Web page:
By James Wright, Special to the AFRO[email protected]

In May, many undergraduate, graduate, and professional students in the District of Columbia received their degrees. If they haven’t already, many are also waiting for  something else – a bill for their student loans.

Many District graduates and working professionals are grappling with student loan debt and it has become a barrier for the purchase of a home and automobile. D.C. Council member David Grosso (I-At Large) is aware of this crisis and authored legislation “The Student Loan Debt Forgiveness Act of 2017, that is designed to deal with exploding student debt.

David Grosso is an at-large independent on the D.C. Council. (Courtesy Photo)

Grosso is the chairman of the Committee on Education and held a hearing on this bill June 25. “Student loan debt is unavoidable for many people,” the Council member said. “When I was in school, I financed my education through work-study programs and other education partners.”

PRNewswire published a story in its June 26 edition that 10 percent of student loan borrowers in the District owe more than $100,000, the highest in the nation. The article said that 25 percent of the District’s population has an advanced degree (master’s and professional).

Grosso’s legislation would empower an office of the ombudsman to help borrowers and set guidelines for District residents to relieve their student loan debt. The bill has the support of D.C. Council members Trayon White (D-Ward 8), Brianne Nadeau (D-Ward 1), Elissa Silverman (I-At Large) and Vincent Gray (D-Ward 7).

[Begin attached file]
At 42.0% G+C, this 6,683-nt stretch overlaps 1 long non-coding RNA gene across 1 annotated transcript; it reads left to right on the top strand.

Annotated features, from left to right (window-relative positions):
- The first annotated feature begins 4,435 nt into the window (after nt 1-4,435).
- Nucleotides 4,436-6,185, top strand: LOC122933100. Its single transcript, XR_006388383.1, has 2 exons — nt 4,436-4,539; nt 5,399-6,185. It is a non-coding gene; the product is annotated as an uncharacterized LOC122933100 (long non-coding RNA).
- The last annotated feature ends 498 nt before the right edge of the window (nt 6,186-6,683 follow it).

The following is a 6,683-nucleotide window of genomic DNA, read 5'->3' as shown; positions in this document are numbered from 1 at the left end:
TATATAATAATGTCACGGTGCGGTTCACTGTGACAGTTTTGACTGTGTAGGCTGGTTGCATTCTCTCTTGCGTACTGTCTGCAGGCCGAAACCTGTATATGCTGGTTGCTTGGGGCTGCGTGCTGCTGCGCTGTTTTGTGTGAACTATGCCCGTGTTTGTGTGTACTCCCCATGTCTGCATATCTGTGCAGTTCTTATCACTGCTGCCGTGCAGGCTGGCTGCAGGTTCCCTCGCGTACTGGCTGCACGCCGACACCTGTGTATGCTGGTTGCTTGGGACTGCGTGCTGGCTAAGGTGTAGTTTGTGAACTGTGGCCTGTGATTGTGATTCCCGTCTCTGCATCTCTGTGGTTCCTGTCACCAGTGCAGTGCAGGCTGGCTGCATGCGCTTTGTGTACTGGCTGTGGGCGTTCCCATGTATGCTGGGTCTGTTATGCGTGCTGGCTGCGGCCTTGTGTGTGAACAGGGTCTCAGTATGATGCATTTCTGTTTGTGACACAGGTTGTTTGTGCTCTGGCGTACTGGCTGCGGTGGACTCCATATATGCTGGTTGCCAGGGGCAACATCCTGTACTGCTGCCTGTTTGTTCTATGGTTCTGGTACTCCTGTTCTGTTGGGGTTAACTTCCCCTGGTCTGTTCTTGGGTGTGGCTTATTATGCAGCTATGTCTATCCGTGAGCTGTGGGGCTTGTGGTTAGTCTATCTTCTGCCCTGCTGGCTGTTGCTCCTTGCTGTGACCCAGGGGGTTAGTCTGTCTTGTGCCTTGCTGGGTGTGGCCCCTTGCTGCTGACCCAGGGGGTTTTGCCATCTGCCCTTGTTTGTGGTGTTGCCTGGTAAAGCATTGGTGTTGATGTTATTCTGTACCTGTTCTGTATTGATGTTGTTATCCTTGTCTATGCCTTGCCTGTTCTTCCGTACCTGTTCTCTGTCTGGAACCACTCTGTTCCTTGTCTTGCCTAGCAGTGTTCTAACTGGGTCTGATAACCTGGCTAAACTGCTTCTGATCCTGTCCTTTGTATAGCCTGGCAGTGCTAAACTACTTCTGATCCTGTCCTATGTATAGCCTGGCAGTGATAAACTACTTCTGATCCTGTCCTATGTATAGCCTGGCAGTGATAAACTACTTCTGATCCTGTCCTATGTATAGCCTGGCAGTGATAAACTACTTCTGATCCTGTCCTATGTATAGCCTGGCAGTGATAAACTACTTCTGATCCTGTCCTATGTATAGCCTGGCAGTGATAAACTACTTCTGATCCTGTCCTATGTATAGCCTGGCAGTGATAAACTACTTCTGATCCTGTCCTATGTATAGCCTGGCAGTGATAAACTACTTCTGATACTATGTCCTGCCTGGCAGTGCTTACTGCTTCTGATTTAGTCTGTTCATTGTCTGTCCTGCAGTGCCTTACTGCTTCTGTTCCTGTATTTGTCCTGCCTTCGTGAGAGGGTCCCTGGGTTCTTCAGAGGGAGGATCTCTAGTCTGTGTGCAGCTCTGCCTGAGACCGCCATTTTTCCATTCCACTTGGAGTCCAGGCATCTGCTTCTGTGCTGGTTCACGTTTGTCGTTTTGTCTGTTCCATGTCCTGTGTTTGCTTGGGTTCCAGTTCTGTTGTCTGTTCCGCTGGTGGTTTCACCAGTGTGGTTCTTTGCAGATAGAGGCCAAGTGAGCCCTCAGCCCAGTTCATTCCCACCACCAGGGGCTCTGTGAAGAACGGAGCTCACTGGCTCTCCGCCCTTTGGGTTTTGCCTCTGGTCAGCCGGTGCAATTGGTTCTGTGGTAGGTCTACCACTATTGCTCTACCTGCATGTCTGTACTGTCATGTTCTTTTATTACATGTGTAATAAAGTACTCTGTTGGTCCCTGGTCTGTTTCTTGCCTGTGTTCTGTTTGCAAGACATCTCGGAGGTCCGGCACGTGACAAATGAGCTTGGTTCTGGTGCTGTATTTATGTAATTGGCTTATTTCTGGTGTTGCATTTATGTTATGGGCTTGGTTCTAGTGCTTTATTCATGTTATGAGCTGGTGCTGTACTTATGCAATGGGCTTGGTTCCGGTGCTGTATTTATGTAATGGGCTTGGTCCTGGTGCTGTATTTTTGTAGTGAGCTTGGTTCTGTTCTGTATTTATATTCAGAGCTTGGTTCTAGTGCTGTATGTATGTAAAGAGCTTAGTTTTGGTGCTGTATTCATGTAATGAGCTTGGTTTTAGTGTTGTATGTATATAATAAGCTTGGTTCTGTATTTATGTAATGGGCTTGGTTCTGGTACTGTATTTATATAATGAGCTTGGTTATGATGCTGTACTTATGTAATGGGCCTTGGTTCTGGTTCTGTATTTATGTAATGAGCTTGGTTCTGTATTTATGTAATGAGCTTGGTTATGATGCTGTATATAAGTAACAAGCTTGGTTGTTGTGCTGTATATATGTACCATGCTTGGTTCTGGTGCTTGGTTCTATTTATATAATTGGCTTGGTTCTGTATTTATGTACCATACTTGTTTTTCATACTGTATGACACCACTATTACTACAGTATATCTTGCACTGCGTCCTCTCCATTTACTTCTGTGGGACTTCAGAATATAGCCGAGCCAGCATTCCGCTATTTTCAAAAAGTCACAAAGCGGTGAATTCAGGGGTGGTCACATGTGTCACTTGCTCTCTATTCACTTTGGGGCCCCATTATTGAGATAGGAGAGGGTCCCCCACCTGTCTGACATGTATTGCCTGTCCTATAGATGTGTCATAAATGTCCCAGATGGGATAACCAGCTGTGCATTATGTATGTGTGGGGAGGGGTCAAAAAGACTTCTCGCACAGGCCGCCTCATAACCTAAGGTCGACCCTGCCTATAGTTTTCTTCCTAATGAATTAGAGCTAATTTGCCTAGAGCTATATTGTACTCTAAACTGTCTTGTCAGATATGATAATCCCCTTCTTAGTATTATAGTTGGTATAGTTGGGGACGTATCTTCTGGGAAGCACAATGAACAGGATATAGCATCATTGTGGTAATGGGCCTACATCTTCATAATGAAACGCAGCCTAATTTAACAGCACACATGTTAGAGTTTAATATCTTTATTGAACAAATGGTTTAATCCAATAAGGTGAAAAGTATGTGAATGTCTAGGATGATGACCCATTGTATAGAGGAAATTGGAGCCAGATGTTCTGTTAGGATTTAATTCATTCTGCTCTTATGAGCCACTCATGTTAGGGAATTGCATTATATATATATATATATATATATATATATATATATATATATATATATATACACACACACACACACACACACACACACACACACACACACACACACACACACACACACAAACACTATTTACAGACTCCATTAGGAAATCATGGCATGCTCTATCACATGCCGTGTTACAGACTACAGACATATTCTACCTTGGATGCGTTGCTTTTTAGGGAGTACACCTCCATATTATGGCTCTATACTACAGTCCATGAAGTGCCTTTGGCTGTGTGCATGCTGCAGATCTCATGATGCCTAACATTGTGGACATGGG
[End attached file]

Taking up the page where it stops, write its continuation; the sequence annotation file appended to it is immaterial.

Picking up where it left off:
Dr. Eddy Ameen, a District career psychologist, testified at the hearing that financial stress is a factor for students in the higher education realm. “While survey data can tell you how important it is, I receive frequent phone calls and visits from members that are riddled with debt,” he said. “That’s all they can do to succumb to it.”

Ameen said many of his patients wish they had alternatives to student loans for financing education and wish there was an active program that suited them to forgive their debt. He said the majority or nearly half of the people in his field have delayed saving for the future, retirement planning, buying a house, and having children because of student loan debt.

Ameen said he likes Grosso’s bill and encouraged him to, among other things, encourage student loan debt from federal institutions and not private concerns and requested that the bill include District public workers who graduated before 2016. He also said that while $75,000 is a great deal of money in other parts of the country, in the District it is almost an average salary and adjustments must be made to take that into account.

In addition, Ameen wants the public service loan forgiveness program to be more active in the District.

Shana Young, chief of staff for the District’s Office of State Superintendent of Education (OSSE), told Grosso that establishing an ombudsman could be problematic because many District residents would have to be helped by this program and that could be overwhelming. “We appreciate the bill’s sponsors attempting to address student loan debt, which is a significant concern for many District residents,” Young said.

Grosso said the bill “is a work in progress” and offered his opinions. “Perhaps borrowers should be required to take financial literacy classes before they take on these loans,” he said.